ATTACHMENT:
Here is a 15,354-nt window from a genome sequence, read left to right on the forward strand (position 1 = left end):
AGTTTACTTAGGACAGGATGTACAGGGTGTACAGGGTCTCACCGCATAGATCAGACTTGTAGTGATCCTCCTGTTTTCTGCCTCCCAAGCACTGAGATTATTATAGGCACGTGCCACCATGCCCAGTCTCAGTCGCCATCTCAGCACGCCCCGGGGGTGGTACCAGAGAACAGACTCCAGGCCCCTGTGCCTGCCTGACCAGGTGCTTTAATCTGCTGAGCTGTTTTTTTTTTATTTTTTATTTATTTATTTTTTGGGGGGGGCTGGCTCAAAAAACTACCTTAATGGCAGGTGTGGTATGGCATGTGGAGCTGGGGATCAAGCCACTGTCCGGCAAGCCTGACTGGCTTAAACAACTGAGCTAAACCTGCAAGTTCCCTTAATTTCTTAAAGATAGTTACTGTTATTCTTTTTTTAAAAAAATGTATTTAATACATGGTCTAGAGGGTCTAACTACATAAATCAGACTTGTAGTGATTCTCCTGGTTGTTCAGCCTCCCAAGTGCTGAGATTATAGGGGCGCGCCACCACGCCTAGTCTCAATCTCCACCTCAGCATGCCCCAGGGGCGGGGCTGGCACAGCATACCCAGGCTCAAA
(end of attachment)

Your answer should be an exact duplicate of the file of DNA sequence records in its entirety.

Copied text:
Here is a 15,354-nt window from a genome sequence, read left to right on the forward strand (position 1 = left end):
AGTTTACTTAGGACAGGATGTACAGGGTGTACAGGGTCTCACCGCATAGATCAGACTTGTAGTGATCCTCCTGTTTTCTGCCTCCCAAGCACTGAGATTATTATAGGCACGTGCCACCATGCCCAGTCTCAGTCGCCATCTCAGCACGCCCCGGGGGTGGTACCAGAGAACAGACTCCAGGCCCCTGTGCCTGCCTGACCAGGTGCTTTAATCTGCTGAGCTGTTTTTTTTTTATTTTTTATTTATTTATTTTTTGGGGGGGGCTGGCTCAAAAAACTACCTTAATGGCAGGTGTGGTATGGCATGTGGAGCTGGGGATCAAGCCACTGTCCGGCAAGCCTGACTGGCTTAAACAACTGAGCTAAACCTGCAAGTTCCCTTAATTTCTTAAAGATAGTTACTGTTATTCTTTTTTTAAAAAAATGTATTTAATACATGGTCTAGAGGGTCTAACTACATAAATCAGACTTGTAGTGATTCTCCTGGTTGTTCAGCCTCCCAAGTGCTGAGATTATAGGGGCGCGCCACCACGCCTAGTCTCAATCTCCACCTCAGCATGCCCCAGGGGCGGGGCTGGCACAGCATACCCAGGCTCAAA